What is Progesterone and how does it affect pregnancy?
- Progesterone is known as the “pregnancy hormone.”
- Progesterone helps the fertilized egg be implanted in the uterus to establish a pregnancy and help maintain a healthy pregnancy.
- Women naturally produce progesterone in the ovaries, the placenta, and the adrenal glands during pregnancy.
- During fertility treatments such as IVF (in vitro fertilization), progesterone is often given because the medications used in the process reduce a woman’s natural production of the hormone.
Progesterone is sometimes referred to as P4 or Prog, but is known as the “pregnancy hormone.” Progesterone is a hormone created early in pregnancy by a cyst on the ovary called the Corpus Luteum. This cyst of the ovarian follicles continues to produce progesterone for 10 weeks during pregnancy. After those initial weeks, then the placenta takes over producing progesterone. During the first trimester, progesterone levels rise exponentially, but plateau shortly after. Progesterone is key to creating a perfect environment for the ovaries to harbor the fetus by keeping the uterus muscle relaxed and helping the immune system tolerate foreign DNA. When a woman undergoes IVF or another fertility treatment, this hormone will sometimes need to be supplemented. Women’s ovarian follicles might also be poorly developed and may not secrete enough progesterone on their own. In these circumstances, progesterone will need to be supplemented as well.
Before Pregnancy: Progesterone helps the uterus be prepared for pregnancy
The hormone progesterone is secreted during early pregnancy and prepares the uterus for pregnancy. It causes the luteal phase to start and transforms the endometrium (uterine lining) by thickening it to receive an embryo. The embryo is the result of the female’s egg when it’s fertilized by the male’s sperm. When pursuing pregnancy, the fertilized embryo will reach the uterus normally 5 days after ovulation. Then two days later, it will attach to the uterine wall. After it attaches to the uterine wall, this is when progesterone levels peak. If undergoing IVF, the client would normally go through progesterone supplementation to help encourage the fertilized embryo to attach to the uterine wall.
During pregnancy: Progesterone helps support the fetus as it grows
When a woman is pregnant they produce hCG (human chorionic gonadotropin hormone). This is a signal to the ovaries to continue to produce progesterone. hCG prevents the onset of her menses (the blood and matter discharged during ovulation) and enables a woman to become pregnant. Progesterone then continues to be produced, nurturing the fetus as it starts to grow. After 8-10 weeks of pregnancy, the placenta takes over progesterone production and increases production until the baby is born.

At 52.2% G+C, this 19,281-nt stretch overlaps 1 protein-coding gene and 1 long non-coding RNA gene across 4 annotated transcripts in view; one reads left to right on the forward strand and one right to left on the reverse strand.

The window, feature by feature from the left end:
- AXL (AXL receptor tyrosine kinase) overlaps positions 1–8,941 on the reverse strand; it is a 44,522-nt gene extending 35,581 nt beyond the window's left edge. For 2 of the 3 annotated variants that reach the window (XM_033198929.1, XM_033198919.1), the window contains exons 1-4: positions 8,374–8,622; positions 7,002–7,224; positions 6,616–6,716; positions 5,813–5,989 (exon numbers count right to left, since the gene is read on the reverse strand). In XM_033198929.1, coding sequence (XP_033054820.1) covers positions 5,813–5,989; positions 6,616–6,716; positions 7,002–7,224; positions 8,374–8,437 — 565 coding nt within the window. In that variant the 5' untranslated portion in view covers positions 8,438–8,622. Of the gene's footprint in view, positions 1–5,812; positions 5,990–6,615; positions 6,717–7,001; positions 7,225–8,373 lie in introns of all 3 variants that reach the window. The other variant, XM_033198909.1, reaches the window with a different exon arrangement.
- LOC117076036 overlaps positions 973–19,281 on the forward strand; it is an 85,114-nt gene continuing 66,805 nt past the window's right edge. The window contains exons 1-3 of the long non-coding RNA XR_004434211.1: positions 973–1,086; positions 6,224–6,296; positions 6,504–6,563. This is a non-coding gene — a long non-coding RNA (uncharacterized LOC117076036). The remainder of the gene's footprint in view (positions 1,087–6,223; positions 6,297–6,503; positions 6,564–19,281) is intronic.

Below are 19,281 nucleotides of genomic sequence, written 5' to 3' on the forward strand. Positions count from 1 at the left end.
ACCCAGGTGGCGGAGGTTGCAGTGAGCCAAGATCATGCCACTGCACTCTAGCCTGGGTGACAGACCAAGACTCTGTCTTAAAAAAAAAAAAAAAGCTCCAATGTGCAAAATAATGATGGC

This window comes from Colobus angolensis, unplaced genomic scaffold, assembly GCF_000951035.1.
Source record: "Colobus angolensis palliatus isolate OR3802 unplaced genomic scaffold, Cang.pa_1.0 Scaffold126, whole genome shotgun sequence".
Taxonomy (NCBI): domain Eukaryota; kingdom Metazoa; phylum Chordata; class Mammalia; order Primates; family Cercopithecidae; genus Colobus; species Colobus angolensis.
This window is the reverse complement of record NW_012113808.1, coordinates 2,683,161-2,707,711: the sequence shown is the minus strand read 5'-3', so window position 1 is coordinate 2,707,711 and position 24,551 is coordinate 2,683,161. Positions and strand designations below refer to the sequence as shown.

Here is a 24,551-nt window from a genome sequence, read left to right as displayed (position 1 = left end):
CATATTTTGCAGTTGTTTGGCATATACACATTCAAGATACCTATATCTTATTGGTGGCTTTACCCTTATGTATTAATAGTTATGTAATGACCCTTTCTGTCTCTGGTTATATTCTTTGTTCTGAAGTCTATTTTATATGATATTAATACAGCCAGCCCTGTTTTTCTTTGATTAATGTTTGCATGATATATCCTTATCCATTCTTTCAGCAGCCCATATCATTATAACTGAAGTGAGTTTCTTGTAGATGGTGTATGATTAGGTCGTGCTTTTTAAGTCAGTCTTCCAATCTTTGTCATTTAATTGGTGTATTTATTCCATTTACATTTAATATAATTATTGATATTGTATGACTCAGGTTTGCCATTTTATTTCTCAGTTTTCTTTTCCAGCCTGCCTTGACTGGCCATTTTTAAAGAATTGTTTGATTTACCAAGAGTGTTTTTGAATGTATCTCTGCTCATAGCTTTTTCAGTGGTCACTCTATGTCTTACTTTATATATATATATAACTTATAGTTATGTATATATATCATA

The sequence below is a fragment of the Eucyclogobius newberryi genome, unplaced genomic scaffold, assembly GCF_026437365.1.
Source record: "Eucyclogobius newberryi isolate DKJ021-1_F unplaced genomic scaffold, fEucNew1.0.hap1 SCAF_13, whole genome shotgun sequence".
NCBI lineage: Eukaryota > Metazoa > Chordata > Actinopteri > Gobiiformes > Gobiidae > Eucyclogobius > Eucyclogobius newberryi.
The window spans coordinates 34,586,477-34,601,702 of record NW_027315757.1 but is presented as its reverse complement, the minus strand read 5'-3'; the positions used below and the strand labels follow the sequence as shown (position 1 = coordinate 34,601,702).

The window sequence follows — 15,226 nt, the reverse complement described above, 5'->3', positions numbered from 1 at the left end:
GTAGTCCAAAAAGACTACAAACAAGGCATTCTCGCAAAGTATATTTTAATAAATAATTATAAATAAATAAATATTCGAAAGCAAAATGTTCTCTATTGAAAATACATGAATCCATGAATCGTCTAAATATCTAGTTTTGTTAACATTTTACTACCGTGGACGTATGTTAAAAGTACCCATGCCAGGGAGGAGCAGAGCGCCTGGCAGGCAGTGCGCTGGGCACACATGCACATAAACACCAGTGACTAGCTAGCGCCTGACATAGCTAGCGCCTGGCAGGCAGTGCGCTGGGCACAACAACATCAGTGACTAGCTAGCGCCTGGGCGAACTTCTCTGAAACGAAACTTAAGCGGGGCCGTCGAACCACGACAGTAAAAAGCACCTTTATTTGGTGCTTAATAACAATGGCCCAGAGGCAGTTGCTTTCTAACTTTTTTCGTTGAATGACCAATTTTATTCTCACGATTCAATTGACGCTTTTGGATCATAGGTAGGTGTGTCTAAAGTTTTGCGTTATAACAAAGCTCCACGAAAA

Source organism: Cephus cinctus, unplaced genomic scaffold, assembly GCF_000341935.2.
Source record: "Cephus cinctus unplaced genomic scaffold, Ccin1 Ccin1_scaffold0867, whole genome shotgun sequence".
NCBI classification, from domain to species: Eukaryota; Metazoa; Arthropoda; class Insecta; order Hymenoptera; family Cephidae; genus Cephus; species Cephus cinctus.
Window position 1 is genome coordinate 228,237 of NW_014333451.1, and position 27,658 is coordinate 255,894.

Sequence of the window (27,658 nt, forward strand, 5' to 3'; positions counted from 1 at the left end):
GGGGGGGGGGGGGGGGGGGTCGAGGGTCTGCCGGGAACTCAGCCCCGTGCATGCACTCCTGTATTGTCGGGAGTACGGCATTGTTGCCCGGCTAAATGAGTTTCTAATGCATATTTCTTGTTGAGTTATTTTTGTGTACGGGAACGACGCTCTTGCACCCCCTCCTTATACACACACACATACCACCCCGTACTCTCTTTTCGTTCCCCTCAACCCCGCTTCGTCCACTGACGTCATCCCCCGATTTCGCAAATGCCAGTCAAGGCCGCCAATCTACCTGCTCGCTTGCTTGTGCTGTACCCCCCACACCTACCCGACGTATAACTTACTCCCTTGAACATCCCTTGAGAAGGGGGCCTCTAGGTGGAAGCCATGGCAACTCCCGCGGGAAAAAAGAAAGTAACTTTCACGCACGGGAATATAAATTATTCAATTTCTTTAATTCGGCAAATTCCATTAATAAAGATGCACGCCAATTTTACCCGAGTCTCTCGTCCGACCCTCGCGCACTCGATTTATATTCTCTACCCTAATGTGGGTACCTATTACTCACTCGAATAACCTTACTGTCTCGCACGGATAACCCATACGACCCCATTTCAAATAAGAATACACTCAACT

Benefits of Progesterone
Estrogen, the primary female sex hormone, stimulates the growth of tissue inside the uterus. To prevent uterine overgrowth, progesterone slows this activity and redirects growth elsewhere. Your fertility doctor will augment your natural production of progesterone to avoid early miscarriage and help maintain a healthy level of progesterone during pregnancy.
Other benefits include:
- Stimulates bone growth, helping to protect from osteoporosis.
- Helps maintain a healthy weight by burning body fat for energy.
- Decreases craving for sweet and high-sugar foods, stabilizing blood sugar levels.
- Is a diuretic, normalizing body fluid and salt levels.
Different forms of progesterone
- Widely used, but are not FDA-approved
- Compounded by specialty pharmacists
- Used up to 2-3 times a day
- leakage can be messy
- This is the only once-daily FDA-approved progesterone for ART for up to 12 weeks of pregnancy
- This is also the only FDA-approved progesterone for a replacement for donor egg recipients and donor egg transfers
- It's used once a day for progesterone supplementation
- Some discharge reported during use
- FDA-approved for progesterone supplementation but not for progesterone replacement
- Effective in women under 35 years
- used 2 to 3 times a day
- Widely used; the oldest, most established method for progesterone delivery
- injected into the buttocks once a day
- Requires a long, thick needle to penetrate layers of fat and skin
- Injections may be painful
- Difficult to administer by yourself
Risks and side effects
In 1999, the FDA found that using synthetic progesterone may be associated with birth defects. Synthetic progesterone is primarily derived from the male hormone testosterone. Be very careful when undergoing progesterone treatments to make sure you’re not using synthetic progesterone.
Common side effects when using progesterone:
- Fluid retention or bloating
- Hot flashes
- Vaginal discharge.
- Urinary problems
- Abdominal pain or cramping
- Breast tenderness
- Joint pain